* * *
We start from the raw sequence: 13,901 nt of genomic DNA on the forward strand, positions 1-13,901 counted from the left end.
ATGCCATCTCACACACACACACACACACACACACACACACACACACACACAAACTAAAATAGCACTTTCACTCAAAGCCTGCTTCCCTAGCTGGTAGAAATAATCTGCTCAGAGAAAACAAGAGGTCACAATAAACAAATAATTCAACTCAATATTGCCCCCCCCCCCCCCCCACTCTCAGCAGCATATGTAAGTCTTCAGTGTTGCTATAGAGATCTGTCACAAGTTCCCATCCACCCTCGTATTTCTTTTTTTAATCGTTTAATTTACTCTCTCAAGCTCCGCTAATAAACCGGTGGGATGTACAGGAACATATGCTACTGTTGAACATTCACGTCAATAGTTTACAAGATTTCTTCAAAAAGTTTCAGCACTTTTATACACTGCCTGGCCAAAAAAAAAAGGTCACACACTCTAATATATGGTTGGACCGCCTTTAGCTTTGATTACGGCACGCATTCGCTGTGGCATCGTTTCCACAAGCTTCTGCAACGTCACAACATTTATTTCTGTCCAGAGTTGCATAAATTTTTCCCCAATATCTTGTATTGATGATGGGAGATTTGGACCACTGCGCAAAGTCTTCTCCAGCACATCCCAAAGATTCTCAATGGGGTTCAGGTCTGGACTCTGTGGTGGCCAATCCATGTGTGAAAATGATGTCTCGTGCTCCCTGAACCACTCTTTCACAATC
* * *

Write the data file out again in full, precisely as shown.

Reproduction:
We start from the raw sequence: 13,901 nt of genomic DNA on the forward strand, positions 1-13,901 counted from the left end.
ATGCCATCTCACACACACACACACACACACACACACACACACACACACACAAACTAAAATAGCACTTTCACTCAAAGCCTGCTTCCCTAGCTGGTAGAAATAATCTGCTCAGAGAAAACAAGAGGTCACAATAAACAAATAATTCAACTCAATATTGCCCCCCCCCCCCCCCCACTCTCAGCAGCATATGTAAGTCTTCAGTGTTGCTATAGAGATCTGTCACAAGTTCCCATCCACCCTCGTATTTCTTTTTTTAATCGTTTAATTTACTCTCTCAAGCTCCGCTAATAAACCGGTGGGATGTACAGGAACATATGCTACTGTTGAACATTCACGTCAATAGTTTACAAGATTTCTTCAAAAAGTTTCAGCACTTTTATACACTGCCTGGCCAAAAAAAAAAGGTCACACACTCTAATATATGGTTGGACCGCCTTTAGCTTTGATTACGGCACGCATTCGCTGTGGCATCGTTTCCACAAGCTTCTGCAACGTCACAACATTTATTTCTGTCCAGAGTTGCATAAATTTTTCCCCAATATCTTGTATTGATGATGGGAGATTTGGACCACTGCGCAAAGTCTTCTCCAGCACATCCCAAAGATTCTCAATGGGGTTCAGGTCTGGACTCTGTGGTGGCCAATCCATGTGTGAAAATGATGTCTCGTGCTCCCTGAACCACTCTTTCACAATC